During the study there was the opportunity for collecting seeds from castor oil plants in the central region of México. Although, weight of sample was to be almost constant, there was difference between seeds, regarding quantity, size and color which coincide with Nunes da Silva (2010). The aim was to evaluate their heat value and reviewing the results, detect factors that contribute to any difference which will aid to select the most promising plant, in order to research for genetic potential. Seeds were tested in a trademark calorimeter LECO-350 by following the manufacturer standard procedure and Table 4 shows heat values from those seeds. Average heat values indicate that there is not a real difference between figures for different seeds (mean equals to 6,474.12 cal/g and standard deviation equals to 1.98%). therefore, it can be said that on average, different seeds have the same energy regardless the site of origin for the central region of México.

Measured heat value in the calorimeter LECO-350 for regional samples of seeds from castor oil plants.
Origin sites Seeds (weight of sample, g) Calories/g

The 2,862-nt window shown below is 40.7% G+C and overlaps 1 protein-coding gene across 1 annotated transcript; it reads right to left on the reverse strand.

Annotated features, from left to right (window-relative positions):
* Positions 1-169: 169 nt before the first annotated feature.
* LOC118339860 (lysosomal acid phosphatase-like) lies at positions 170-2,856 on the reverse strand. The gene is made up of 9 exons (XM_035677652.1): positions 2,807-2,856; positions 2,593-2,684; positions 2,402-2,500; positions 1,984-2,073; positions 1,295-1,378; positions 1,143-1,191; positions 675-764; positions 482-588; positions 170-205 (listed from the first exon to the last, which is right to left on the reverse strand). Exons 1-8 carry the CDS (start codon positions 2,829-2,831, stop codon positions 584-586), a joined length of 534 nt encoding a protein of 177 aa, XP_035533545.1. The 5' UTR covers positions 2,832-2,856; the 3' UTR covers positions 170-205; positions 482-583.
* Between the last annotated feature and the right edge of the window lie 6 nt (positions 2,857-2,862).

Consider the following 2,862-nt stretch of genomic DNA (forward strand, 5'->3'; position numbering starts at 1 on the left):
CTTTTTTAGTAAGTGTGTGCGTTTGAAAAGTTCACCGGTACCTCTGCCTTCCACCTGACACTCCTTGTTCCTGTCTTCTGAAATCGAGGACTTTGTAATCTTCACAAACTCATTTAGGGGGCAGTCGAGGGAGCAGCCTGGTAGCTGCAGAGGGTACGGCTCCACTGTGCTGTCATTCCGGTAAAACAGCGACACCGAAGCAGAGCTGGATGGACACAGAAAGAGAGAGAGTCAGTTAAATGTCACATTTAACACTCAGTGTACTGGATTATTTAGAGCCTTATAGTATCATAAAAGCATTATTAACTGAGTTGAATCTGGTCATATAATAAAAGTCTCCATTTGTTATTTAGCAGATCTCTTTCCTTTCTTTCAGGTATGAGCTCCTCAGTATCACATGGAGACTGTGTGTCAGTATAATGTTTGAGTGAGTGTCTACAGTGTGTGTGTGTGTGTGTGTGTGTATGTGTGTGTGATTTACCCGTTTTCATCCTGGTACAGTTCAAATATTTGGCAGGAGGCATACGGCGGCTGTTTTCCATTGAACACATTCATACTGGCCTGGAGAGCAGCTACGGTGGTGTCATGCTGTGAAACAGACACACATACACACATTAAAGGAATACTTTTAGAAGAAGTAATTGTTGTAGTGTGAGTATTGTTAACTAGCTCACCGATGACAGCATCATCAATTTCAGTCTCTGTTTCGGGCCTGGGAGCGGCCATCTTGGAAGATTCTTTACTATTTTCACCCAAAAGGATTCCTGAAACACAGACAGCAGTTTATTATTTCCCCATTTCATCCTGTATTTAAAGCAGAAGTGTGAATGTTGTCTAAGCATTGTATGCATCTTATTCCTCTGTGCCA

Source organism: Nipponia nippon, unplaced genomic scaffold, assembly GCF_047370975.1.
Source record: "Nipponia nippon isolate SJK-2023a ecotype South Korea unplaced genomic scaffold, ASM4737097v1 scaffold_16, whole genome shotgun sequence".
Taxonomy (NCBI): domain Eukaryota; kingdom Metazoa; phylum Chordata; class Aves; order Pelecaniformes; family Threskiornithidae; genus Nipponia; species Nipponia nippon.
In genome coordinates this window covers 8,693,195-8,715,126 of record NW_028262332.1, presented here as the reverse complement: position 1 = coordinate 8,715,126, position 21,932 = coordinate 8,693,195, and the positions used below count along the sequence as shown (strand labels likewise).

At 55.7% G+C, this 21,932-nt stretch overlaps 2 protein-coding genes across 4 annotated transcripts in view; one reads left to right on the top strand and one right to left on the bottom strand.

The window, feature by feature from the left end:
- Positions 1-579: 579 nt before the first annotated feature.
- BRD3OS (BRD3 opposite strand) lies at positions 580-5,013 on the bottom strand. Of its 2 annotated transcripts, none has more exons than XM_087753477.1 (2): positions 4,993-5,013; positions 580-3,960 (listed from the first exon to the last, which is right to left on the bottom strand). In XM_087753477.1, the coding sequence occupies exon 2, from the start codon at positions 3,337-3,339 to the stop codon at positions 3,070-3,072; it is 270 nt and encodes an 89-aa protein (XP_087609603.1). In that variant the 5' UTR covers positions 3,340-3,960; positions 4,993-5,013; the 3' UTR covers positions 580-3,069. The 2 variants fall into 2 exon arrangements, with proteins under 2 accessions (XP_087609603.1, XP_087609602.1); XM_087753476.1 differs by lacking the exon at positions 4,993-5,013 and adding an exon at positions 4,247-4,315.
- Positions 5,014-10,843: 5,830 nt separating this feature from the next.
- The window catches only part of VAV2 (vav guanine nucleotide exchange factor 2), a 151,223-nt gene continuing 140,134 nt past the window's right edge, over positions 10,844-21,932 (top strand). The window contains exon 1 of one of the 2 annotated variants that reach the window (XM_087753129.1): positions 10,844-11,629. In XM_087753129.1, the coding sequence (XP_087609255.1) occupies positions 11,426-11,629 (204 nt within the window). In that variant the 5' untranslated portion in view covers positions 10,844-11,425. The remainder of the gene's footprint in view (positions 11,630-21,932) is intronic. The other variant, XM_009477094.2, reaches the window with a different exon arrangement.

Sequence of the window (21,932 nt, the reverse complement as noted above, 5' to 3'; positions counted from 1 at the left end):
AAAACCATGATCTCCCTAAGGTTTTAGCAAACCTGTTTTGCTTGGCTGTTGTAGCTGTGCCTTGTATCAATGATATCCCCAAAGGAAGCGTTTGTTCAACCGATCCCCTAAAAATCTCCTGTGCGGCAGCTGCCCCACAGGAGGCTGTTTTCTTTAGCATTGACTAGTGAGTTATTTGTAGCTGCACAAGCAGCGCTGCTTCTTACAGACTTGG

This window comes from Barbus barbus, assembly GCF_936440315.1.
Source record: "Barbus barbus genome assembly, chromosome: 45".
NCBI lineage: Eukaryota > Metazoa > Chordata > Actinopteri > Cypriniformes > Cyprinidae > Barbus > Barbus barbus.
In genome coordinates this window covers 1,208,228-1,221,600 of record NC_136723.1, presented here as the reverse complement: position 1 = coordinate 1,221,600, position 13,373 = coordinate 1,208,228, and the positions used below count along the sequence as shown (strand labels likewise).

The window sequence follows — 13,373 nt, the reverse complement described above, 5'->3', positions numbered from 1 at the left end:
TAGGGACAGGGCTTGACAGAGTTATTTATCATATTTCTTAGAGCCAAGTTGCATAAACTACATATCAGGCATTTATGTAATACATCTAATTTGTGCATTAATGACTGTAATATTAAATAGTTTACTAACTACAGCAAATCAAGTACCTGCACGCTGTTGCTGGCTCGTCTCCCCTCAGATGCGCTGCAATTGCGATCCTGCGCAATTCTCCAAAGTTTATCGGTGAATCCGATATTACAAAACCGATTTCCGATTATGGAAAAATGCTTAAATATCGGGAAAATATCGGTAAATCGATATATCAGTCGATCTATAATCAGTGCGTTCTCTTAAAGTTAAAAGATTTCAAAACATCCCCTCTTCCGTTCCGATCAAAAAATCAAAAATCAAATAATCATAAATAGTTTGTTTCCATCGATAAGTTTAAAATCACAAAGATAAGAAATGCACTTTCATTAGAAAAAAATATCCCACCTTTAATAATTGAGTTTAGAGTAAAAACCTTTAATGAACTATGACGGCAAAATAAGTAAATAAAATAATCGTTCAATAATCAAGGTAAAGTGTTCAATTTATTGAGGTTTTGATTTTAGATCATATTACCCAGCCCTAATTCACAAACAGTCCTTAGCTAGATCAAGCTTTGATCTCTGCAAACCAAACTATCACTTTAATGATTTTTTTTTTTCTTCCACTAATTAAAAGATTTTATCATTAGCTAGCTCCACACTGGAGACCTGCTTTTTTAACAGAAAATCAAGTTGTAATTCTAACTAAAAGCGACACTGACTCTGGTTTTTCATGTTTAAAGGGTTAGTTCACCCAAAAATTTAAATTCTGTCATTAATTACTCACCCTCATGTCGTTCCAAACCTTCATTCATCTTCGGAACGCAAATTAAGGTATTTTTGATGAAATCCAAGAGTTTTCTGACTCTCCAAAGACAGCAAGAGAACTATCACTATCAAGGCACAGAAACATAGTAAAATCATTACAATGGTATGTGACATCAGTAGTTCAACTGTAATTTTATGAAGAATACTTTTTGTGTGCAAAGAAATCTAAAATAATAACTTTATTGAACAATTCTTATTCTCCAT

Fraacionamiento Soledad, Ags 7.030 6416.9
Tecuan, Jalisco 7.079 6603.0
Calvillo, Ags 6.976 6513.6
Moctezuma, SLP 7.061 6434.7
Venado, SLP 7.058 6384.1
Corte Primero - Mexquitic, SLP 7.079 6420.2
Capulines, SLP 7.066 6546.9
Luis Moya, Zac 7.030 6418.6
El Orito, ZAC 7.039 6447.4
Noria San Marcos, Zac 7.006 6501.3
Villa Hgo., Jal 6.998 6319.7
Encarnación de Díaz, Jal 7.039 6628.6
Salinas, SLP 6.992 6532.5
Milpillas, Mexquitic, SLP 7.005 6355.2
Ranchería Guadalupe, Mexquitix, SLP 7.057 6376.9
San José de Gracia, Ags 7.043 6884.1
Tepezala, Ags 7.051 6497.4
Las Moras, Mexquitic, SLP 7.037 6379.1
Francia Chica, Cd. Del Maíz, SLP 7.023 6346.9
San Antonio, Cd. Del Maíz, SLP 6.993 6475.2

Conclusions

Energy balance to produce castor oil crop is negative as it requires 146% additional energy. Pure raw castor oil from seeds has better energy balance than converting it to biodiesel. Producing biodiesel from oil generates a loss of 27% to the net balance. Processing the whole castor oil plant inside a pyrolysis reactor has the best energy balance at all, generating twice the energy than by using the pure raw oil. Entire seeds have the leargest contribution to the highest energy balance figure, as the energy coming from the pyrolysis reactor was 25% much better than that obtained from the pure raw oil.

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History:
  • » Received: 26/09/2016
  • » Accepted: 25/11/2016
  • » Digital publication: 2017May-Oct